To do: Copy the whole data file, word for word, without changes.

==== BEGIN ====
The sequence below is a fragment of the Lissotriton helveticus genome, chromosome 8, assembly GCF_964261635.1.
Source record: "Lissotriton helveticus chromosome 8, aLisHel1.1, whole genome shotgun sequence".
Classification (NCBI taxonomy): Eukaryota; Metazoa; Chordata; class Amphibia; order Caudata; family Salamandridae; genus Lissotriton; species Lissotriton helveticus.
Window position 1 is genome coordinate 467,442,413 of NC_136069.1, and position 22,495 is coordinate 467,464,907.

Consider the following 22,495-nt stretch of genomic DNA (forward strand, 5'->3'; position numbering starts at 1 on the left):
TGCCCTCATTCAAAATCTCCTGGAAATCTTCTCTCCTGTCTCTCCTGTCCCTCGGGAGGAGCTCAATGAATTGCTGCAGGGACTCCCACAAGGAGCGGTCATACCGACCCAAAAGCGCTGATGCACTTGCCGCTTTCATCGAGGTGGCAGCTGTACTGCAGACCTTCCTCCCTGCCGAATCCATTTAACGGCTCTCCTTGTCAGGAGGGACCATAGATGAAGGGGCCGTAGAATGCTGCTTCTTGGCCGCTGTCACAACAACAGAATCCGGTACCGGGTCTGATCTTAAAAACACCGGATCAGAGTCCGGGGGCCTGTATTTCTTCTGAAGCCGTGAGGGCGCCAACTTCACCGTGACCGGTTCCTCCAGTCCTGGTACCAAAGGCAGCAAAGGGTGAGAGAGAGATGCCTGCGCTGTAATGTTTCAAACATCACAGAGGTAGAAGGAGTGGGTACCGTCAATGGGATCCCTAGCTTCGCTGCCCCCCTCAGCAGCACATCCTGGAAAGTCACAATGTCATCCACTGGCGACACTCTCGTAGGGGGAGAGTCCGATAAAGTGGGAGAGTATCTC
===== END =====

The sequence below is a fragment of the Lissotriton helveticus genome, chromosome 8, assembly GCF_964261635.1.
Source record: "Lissotriton helveticus chromosome 8, aLisHel1.1, whole genome shotgun sequence".
Classification (NCBI taxonomy): Eukaryota; Metazoa; Chordata; class Amphibia; order Caudata; family Salamandridae; genus Lissotriton; species Lissotriton helveticus.
Window position 1 is genome coordinate 467,442,413 of NC_136069.1, and position 22,495 is coordinate 467,464,907.

Consider the following 22,495-nt stretch of genomic DNA (forward strand, 5'->3'; position numbering starts at 1 on the left):
TGCCCTCATTCAAAATCTCCTGGAAATCTTCTCTCCTGTCTCTCCTGTCCCTCGGGAGGAGCTCAATGAATTGCTGCAGGGACTCCCACAAGGAGCGGTCATACCGACCCAAAAGCGCTGATGCACTTGCCGCTTTCATCGAGGTGGCAGCTGTACTGCAGACCTTCCTCCCTGCCGAATCCATTTAACGGCTCTCCTTGTCAGGAGGGACCATAGATGAAGGGGCCGTAGAATGCTGCTTCTTGGCCGCTGTCACAACAACAGAATCCGGTACCGGGTCTGATCTTAAAAACACCGGATCAGAGTCCGGGGGCCTGTATTTCTTCTGAAGCCGTGAGGGCGCCAACTTCACCGTGACCGGTTCCTCCAGTCCTGGTACCAAAGGCAGCAAAGGGTGAGAGAGAGATGCCTGCGCTGTAATGTTTCAAACATCACAGAGGTAGAAGGAGTGGGTACCGTCAATGGGATCCCTAGCTTCGCTGCCCCCCTCAGCAGCACATCCTGGAAAGTCACAATGTCATCCACTGGCGACACTCTCGTAGGGGGAGAGTCCGATAAAGTGGGAGAGTATCTC